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Men who are progressive, pro-feminist, or allies to women — we have to constantly check ourselves. We have to be open and listen to women and sometimes respond by taking a backseat and not encroaching on female space in ways that are kind of natural to us. It’s so integrated into who we are as men: to take centre stage, to lead, to be out front, to not really understand the power dynamic that’s at play. I think it’s really important for all of us men who are progressive and who are working to eradicate sexism and all the other social ills out there to be a lot more cognisant of our presence in these circles and spaces.

Byron Hurt in an interview with Bitch Magazine being an actual ally

(via misandry-mermaid)

(Source: rozzingit)

When conservatives talk about their idea of a woman who needs access to contraception and/or abortion services, she is always poor, uneducated, promiscuous, and irresponsible. By painting this image, they make it easy for women to distance themselves from each other. Not only is the debate around restrictions on birth control and abortion gendered, it also becomes classed. We stop caring that these restrictions impact all women on some level because we tell ourselves, “Well, I am not like ‘that’, so I do not care if that woman has access to the services she needs.” Furthermore, this picture of the woman who is “poor, uneducated, promiscuous, and irresponsible” is also how conservatives have historically stereotyped Black Women. Thus, this image is gendered, class-specific, and racialized. And I would argue that so are their restrictions on reproductive health services.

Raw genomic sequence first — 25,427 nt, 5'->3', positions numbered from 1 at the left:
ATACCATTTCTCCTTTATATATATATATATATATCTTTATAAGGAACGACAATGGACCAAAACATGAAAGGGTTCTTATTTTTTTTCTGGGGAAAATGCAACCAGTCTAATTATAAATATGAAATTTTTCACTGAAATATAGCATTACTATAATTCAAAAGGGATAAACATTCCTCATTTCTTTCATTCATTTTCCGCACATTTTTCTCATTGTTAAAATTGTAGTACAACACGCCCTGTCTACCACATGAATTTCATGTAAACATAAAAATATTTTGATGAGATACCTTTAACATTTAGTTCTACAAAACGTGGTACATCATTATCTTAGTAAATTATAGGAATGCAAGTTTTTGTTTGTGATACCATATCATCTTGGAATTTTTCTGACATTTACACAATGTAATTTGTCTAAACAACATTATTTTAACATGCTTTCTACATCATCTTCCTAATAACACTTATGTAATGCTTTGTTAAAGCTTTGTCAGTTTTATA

Conservatives’ obsession with limiting access to birth control and abortion is one that affects all women. But their reasoning also lets me know they are, indeed, targeting Black Women. It is time that Black Women become more vocal about our right to make decisions about our bodies, sexualities, and reproductive choices without interference or regulation from others. In the same way that we are speaking up about their right to define ourselves and narrate our own lives, we must also be vocal about reproductive justice.

Get Out My Uterus: The Lies Conservatives Tell About Black Women & Reproductive Health (via becauseiamawoman)
It saddens me to see girls proudly declaring they’re not like other girls – especially when it’s 41,000 girls saying it in a chorus, never recognizing the contradiction. It’s taking a form of contempt for women – even a hatred for women – and internalizing it by saying, Yes, those girls are awful, but I’m special, I’m not like that, instead of stepping back and saying, This is a lie.

The real meaning of “I’m not like the other girls” is, I think, “I’m not the media’s image of what girls should be.” Well, very, very few of us are. Pop culture wants to tell us that we’re all shallow, backstabbing, appearance-obsessed shopaholics without a thought in our heads beyond cute boys and cuter handbags. It’s a lie – a flat-out lie – and we need to recognize it and say so instead of accepting that judgment as true for other girls, but not for you.
“I’m not like the other girls”, Claudia Gray  (via ablogwithaview)

(Source: birdwithapeopleface)

Death threats drive Anita Sarkeesian from her home

(Source: clockworkgate)

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